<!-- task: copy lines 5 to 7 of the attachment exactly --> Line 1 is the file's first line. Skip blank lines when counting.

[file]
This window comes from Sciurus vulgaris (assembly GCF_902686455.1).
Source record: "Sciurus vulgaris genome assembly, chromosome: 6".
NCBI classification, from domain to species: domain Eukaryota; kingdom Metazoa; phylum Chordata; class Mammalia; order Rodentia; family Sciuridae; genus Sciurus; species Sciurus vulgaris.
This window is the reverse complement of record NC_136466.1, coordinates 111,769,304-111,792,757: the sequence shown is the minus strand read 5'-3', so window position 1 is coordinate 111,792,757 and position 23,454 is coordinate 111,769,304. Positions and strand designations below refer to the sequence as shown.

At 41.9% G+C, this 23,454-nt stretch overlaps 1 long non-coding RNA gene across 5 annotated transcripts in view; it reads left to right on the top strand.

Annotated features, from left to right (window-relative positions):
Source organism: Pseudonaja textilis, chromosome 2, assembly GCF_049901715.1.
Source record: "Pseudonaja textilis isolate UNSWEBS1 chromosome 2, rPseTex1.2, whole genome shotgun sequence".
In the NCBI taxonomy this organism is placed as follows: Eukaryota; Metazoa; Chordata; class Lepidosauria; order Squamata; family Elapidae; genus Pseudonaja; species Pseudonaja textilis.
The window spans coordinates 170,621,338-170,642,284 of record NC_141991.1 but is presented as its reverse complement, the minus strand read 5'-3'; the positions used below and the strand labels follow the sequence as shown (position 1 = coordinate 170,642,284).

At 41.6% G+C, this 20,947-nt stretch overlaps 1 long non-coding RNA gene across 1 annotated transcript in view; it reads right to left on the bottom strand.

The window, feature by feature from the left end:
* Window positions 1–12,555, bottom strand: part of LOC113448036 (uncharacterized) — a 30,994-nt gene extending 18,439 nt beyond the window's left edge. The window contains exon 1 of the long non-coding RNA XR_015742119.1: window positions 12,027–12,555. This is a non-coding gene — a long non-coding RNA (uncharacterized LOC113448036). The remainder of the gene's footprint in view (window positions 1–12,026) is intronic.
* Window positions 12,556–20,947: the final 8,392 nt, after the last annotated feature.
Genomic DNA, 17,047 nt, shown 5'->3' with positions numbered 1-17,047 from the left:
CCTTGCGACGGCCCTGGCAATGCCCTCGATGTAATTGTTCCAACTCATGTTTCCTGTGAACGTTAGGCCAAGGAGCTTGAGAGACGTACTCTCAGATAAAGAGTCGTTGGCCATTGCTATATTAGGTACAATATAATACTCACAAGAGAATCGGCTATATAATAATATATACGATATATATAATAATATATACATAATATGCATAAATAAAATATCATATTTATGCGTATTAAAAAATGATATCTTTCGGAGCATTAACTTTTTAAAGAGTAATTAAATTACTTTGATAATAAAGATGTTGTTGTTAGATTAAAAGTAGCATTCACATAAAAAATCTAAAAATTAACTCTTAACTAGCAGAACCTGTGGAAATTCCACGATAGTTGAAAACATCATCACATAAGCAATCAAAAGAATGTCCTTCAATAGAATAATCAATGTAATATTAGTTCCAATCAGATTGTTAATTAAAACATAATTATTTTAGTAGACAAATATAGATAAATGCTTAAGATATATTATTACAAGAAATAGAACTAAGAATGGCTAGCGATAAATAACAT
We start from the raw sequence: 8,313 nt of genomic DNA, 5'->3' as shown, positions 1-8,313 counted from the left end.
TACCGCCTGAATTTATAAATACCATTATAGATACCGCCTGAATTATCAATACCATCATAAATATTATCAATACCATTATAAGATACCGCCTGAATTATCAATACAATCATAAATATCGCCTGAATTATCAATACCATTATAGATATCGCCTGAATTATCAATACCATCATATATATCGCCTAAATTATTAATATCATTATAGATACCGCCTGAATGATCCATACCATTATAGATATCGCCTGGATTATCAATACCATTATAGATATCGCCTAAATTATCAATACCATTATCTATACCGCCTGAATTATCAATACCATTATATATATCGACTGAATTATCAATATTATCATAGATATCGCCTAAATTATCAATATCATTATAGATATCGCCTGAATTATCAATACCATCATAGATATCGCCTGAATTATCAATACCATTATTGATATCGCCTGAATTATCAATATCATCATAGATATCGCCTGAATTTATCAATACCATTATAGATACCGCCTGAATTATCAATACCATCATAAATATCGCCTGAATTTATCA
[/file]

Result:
At 41.9% G+C, this 23,454-nt stretch overlaps 1 long non-coding RNA gene across 5 annotated transcripts in view; it reads left to right on the top strand.

Annotated features, from left to right (window-relative positions):
Source organism: Pseudonaja textilis, chromosome 2, assembly GCF_049901715.1.